AutoMan: A Platform for Integrating Human-Based and Digital Computation Daniel W. Barowy, Charlie Curtsinger, Emery D. Berger, and Andrew McGregor

The full citation is given below:

 author = {Barowy, Daniel W. and Curtsinger, Charlie and Berger, Emery D. and McGregor, Andrew},
 title = {{AutoMan}: a platform for integrating human-based and digital computation},
 booktitle = {Proceedings of the ACM International Conference on Object-Oriented Programming Systems Languages and Applications},
 series = {OOPSLA '12},
 year = {2012},
 isbn = {978-1-4503-1561-6},
 location = {Tucson, Arizona, USA},
 pages = {639--654},
 numpages = {16},
 url = {},
 doi = {10.1145/2384616.2384663},
 acmid = {2384663},
 publisher = {ACM},
 address = {New York, NY, USA},
 keywords = {crowdsourcing, programming languages, quality control},

Contact information:

Dan Barowy, Emery Berger,

Change Log

Version Notes
1.0.1 Maintenance release.
Bugfix for timeout policy calculation.
Renamed misleading distribution answer type name.
1.0.0 Major release.
Syntax changes.
New question types.
Per-question budgets.
Bias due to multiple comparisons eliminated with Bonferroni correction.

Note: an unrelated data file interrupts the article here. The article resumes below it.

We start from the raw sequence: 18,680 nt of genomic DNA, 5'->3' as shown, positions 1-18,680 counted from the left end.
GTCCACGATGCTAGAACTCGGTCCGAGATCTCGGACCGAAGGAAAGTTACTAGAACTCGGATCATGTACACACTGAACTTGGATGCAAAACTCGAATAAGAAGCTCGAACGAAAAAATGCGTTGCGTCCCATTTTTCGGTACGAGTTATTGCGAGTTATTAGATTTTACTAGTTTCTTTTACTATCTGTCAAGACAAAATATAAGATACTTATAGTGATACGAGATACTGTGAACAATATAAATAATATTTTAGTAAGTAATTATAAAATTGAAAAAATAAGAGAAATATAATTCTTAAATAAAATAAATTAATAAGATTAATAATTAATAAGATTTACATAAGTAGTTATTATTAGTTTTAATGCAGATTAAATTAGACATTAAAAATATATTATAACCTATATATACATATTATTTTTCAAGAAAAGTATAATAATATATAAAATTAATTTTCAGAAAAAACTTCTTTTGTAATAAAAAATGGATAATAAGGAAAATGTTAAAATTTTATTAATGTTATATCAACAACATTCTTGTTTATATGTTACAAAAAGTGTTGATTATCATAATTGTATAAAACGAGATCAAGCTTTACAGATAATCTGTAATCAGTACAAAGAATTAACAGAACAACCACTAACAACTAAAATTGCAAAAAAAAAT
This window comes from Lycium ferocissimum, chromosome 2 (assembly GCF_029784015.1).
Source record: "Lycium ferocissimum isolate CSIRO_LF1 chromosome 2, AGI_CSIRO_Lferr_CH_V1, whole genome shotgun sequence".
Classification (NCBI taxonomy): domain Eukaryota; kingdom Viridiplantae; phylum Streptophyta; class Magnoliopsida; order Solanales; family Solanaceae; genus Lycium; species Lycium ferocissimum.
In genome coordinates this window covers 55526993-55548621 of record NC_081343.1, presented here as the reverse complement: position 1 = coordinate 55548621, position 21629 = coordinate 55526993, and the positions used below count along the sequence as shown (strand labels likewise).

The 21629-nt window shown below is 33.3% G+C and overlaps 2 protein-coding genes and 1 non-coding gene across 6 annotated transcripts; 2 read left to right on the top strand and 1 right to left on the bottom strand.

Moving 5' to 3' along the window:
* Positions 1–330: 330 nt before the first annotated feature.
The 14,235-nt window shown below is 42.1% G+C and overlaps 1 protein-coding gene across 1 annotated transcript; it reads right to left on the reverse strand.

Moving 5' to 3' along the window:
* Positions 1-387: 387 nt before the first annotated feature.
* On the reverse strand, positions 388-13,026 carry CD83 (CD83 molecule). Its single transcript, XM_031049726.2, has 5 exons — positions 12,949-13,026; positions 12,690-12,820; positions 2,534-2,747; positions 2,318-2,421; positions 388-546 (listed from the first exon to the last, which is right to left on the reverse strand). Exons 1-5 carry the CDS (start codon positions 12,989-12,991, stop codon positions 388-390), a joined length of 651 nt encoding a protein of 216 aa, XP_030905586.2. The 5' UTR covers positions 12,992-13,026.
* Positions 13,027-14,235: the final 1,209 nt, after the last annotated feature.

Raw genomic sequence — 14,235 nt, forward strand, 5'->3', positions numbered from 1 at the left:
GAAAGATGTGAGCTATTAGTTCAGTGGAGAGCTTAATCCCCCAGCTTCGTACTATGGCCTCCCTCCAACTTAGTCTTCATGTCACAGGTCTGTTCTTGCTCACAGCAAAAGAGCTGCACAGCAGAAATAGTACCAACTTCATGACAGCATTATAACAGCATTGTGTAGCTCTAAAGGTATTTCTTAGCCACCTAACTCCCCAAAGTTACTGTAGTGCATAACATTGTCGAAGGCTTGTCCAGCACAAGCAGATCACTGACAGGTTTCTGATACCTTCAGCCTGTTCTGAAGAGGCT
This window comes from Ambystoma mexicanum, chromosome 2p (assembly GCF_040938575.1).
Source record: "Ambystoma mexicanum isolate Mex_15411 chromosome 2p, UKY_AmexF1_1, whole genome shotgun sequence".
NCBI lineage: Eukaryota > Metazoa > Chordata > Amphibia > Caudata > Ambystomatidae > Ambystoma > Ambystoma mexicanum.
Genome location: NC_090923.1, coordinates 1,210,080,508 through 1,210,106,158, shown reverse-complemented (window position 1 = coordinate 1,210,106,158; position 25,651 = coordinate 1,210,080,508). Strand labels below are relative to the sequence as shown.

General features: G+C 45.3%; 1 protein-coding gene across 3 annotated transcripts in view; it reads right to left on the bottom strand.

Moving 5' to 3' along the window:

New memo engine that allows MTurk computation to be resumed without additional cost (timeouts notwithstanding).
Support for mocks.
Plugin architecture.
Numerous other changes for better reliability.
0.4.0 Maintenance release.
Switch to SBT build system. Updates for Scala 2.10.
0.3.0 Maintenance release
Buildr Buildfile, including reorganization of project directory.
0.2.1 Maintenance release
Update to work with latest MTurk API (1.6.0).
Better log output, including scheduler object logging.
New Automatic Number Plate Recognition (ANPR) app.
0.2.0 Major rewrite to simplify syntax.
0.1.0 First release.


This material is based on work supported by National Science Foundation Grant Nos. CCF-1144520 and CCF-0953754 and DARPA Award N10AP2026.